Scots recognised in Queen's Birthday Honours
Scots from all walks of life have been recognised in the Queen's Birthday Honours list.
They include composer James MacMillan, who is to be knighted, while children's author Aileen Paterson is awarded an MBE.
Motor neurone disease (MND) campaigner Gordon Aikman is awarded the British Empire Medal.
John Muir, who has campaigned against knife crime following the murder of his son, receives an MBE.
And Edinburgh-born broadcaster Nicky Campbell has been given an OBE for services to children.
Campbell, a regular on TV and radio for years, has spoken openly about his experience of being adopted and is a patron of the British Association for Adoption and Fostering (BAAF).
Dr MacMillan, who wrote a new choral piece which was sung when Pope Benedict XVI conducted mass at Bellahouston Park in Glasgow in 2010, is being knighted for services to music.
His compositions are widely played around the world by performers ranging from top international orchestras to local church and community choirs.
Dr MacMillan said: "I am totally delighted to receive this honour. I am especially pleased that the world of music, and contemporary composition in particular, will receive greater focus and recognition as a result."
The 55-year-old composer, who was born in Kilwinning in North Ayrshire, has previously described the high point of his career as "writing a piece for the unveiling of a statue of the founder of Celtic FC".
Mr Aikman, 30, from Edinburgh, is being awarded the British Empire Medal after raising £300,000 to raise awareness of MND, which he was diagnosed with last year.
The former Scottish Labour spindoctor, who set up his GordonsFightback.com campaign after being diagnosed, said: "Day in, day out thousands of people across this country are bravely battling this disease.
"I want to share this honour with each and every one of my fellow fighters."
Aileen Paterson, the creator of Maisie the kitten, is also among those to receive an honour.
The author, who penned the much-loved series of books about adventures of a cat from Edinburgh's Morningside, is being awarded with an MBE for services to children's literature.
The same honour has been awarded to campaigner John Muir, who led demands for tougher sentences for knife crime after his son Damian was stabbed to death in the centre of Greenock in 2007.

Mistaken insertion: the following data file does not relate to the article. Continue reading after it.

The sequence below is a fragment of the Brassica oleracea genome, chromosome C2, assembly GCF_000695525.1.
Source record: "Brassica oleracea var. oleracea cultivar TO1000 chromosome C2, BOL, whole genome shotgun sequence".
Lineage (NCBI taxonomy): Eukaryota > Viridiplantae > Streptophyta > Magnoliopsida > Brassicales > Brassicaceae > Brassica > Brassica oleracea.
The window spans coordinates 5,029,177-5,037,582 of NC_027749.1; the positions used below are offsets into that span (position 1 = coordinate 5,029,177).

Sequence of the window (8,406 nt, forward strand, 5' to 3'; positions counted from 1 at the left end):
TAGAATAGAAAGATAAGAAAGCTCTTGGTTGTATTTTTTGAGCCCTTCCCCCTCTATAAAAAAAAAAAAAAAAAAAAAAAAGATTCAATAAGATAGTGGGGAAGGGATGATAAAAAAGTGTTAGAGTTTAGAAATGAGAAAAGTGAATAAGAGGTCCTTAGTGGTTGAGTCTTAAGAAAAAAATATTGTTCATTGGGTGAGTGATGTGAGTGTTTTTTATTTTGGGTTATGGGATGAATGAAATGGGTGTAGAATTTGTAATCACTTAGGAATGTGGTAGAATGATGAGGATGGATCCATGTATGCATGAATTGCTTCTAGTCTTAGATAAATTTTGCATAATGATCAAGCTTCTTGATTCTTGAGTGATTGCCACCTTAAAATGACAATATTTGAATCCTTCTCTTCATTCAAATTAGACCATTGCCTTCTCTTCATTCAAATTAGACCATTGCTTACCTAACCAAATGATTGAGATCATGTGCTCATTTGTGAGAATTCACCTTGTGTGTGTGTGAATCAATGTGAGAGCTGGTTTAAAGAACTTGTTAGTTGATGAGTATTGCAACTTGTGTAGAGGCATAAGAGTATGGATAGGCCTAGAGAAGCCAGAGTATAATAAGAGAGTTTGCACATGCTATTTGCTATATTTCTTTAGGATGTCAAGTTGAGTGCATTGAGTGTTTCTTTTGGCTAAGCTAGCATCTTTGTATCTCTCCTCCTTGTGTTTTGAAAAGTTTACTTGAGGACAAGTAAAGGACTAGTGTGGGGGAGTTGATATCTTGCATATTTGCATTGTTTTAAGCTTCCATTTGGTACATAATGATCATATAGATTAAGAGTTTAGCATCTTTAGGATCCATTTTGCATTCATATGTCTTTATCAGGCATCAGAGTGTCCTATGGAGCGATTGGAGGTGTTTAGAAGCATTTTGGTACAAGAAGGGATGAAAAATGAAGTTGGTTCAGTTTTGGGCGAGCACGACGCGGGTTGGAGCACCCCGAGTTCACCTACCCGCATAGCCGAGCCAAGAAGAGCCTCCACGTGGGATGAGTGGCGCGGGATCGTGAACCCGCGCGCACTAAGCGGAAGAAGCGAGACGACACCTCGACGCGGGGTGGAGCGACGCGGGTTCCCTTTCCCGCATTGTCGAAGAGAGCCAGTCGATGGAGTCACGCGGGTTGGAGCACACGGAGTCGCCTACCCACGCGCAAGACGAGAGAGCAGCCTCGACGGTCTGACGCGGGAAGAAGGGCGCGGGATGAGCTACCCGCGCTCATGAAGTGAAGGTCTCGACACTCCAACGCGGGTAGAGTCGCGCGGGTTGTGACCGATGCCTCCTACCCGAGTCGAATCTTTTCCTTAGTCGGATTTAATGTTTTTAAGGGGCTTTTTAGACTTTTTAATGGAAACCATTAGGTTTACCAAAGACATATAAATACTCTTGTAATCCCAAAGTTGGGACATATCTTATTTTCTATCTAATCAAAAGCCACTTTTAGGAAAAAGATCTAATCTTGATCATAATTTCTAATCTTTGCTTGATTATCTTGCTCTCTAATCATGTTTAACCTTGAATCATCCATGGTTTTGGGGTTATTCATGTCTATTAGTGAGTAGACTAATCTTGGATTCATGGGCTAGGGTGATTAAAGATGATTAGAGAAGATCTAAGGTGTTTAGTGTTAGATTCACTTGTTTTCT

From the sporting world, Peter Dawson, the chief executive of The R&A and secretary of the Royal and Ancient Golf Club of St Andrews, is recognised with an OBE.
Mr Dawson will step down in September after 16 years leading the body which organises the Open Championship.
Iain McMillan, who was the director of the CBI in Scotland for almost two decades, is to be knighted for his services to the economy north of the border.
The same honour goes to Prof Pete Downes, who has been the principal and vice-chancellor of Dundee University since 2009, in recognition of his work in higher education and life sciences.
Prof Downes is one of the UK's most distinguished and cited bioscientists, and identified the role of the drug Lithium in treating manic depression.
Dr Lena Wilson, the chief executive of Scottish Enterprise, the national economic development agency, is recognised for her efforts with a CBE.
As part of her role, she has travelled to more than 60 countries across the world, promoting Scottish business interests and advising governments on foreign investment and private sector development.
Lynne McNicoll, who has raised more than £1m to support children with cancer and their families, will be presented with an OBE.
Her fundraising activities inspired her to set up the Edinburgh-based charity It's Good 2 Give five years ago, and she has continued to raise funds despite being diagnosed with breast cancer earlier this year.
The charity is currently raising funds to build a special centre where youngsters with cancer and their families can go for breaks of up to seven days.
She said: "I am astonished to receive this sort of recognition, it's a tremendous honour. I lead a unique team of volunteers, including our trustees, who have supported so many families through their cancer ordeal."
The Paisley-born TV writer and producer, Steven Moffat, who's the driving force behind programmes such as Sherlock and Doctor Who, also receives an OBE.